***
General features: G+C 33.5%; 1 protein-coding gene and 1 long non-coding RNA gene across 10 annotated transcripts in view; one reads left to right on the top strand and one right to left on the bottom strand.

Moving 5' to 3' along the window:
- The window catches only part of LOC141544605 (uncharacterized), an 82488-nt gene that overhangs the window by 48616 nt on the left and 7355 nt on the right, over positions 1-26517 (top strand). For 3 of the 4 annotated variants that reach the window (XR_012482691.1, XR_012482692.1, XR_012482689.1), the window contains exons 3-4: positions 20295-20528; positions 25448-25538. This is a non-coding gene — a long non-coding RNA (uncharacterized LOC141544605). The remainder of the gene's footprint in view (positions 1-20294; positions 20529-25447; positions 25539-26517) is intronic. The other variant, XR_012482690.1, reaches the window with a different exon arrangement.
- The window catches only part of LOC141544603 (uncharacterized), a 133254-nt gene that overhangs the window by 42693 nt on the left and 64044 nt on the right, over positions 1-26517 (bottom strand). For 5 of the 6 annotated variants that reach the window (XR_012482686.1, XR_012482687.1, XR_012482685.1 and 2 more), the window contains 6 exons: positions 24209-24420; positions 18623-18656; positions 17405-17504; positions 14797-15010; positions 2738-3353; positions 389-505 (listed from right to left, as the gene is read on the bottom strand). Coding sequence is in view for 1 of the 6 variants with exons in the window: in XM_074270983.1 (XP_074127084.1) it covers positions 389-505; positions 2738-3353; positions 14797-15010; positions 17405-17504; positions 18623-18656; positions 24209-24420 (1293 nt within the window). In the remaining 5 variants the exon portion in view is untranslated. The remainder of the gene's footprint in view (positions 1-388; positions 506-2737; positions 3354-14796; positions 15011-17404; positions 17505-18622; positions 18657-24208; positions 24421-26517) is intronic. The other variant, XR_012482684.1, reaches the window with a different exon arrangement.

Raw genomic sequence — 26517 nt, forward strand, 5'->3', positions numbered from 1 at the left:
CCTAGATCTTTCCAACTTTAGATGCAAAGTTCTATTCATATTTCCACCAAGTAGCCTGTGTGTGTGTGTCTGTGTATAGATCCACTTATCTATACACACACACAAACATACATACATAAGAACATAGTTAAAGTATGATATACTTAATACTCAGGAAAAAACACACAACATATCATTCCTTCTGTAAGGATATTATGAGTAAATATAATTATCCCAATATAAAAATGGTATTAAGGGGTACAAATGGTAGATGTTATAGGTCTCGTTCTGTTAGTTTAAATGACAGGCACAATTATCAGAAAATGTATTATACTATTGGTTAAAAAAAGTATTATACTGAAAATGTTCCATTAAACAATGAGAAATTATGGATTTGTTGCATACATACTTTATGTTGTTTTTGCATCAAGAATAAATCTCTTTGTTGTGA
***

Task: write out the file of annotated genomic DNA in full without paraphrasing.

General features: G+C 33.5%; 1 protein-coding gene and 1 long non-coding RNA gene across 10 annotated transcripts in view; one reads left to right on the top strand and one right to left on the bottom strand.

Moving 5' to 3' along the window:
- The window catches only part of LOC141544605 (uncharacterized), an 82488-nt gene that overhangs the window by 48616 nt on the left and 7355 nt on the right, over positions 1-26517 (top strand). For 3 of the 4 annotated variants that reach the window (XR_012482691.1, XR_012482692.1, XR_012482689.1), the window contains exons 3-4: positions 20295-20528; positions 25448-25538. This is a non-coding gene — a long non-coding RNA (uncharacterized LOC141544605). The remainder of the gene's footprint in view (positions 1-20294; positions 20529-25447; positions 25539-26517) is intronic. The other variant, XR_012482690.1, reaches the window with a different exon arrangement.
- The window catches only part of LOC141544603 (uncharacterized), a 133254-nt gene that overhangs the window by 42693 nt on the left and 64044 nt on the right, over positions 1-26517 (bottom strand). For 5 of the 6 annotated variants that reach the window (XR_012482686.1, XR_012482687.1, XR_012482685.1 and 2 more), the window contains 6 exons: positions 24209-24420; positions 18623-18656; positions 17405-17504; positions 14797-15010; positions 2738-3353; positions 389-505 (listed from right to left, as the gene is read on the bottom strand). Coding sequence is in view for 1 of the 6 variants with exons in the window: in XM_074270983.1 (XP_074127084.1) it covers positions 389-505; positions 2738-3353; positions 14797-15010; positions 17405-17504; positions 18623-18656; positions 24209-24420 (1293 nt within the window). In the remaining 5 variants the exon portion in view is untranslated. The remainder of the gene's footprint in view (positions 1-388; positions 506-2737; positions 3354-14796; positions 15011-17404; positions 17505-18622; positions 18657-24208; positions 24421-26517) is intronic. The other variant, XR_012482684.1, reaches the window with a different exon arrangement.

Raw genomic sequence — 26517 nt, forward strand, 5'->3', positions numbered from 1 at the left:
CCTAGATCTTTCCAACTTTAGATGCAAAGTTCTATTCATATTTCCACCAAGTAGCCTGTGTGTGTGTGTCTGTGTATAGATCCACTTATCTATACACACACACAAACATACATACATAAGAACATAGTTAAAGTATGATATACTTAATACTCAGGAAAAAACACACAACATATCATTCCTTCTGTAAGGATATTATGAGTAAATATAATTATCCCAATATAAAAATGGTATTAAGGGGTACAAATGGTAGATGTTATAGGTCTCGTTCTGTTAGTTTAAATGACAGGCACAATTATCAGAAAATGTATTATACTATTGGTTAAAAAAAGTATTATACTGAAAATGTTCCATTAAACAATGAGAAATTATGGATTTGTTGCATACATACTTTATGTTGTTTTTGCATCAAGAATAAATCTCTTTGTTGTGA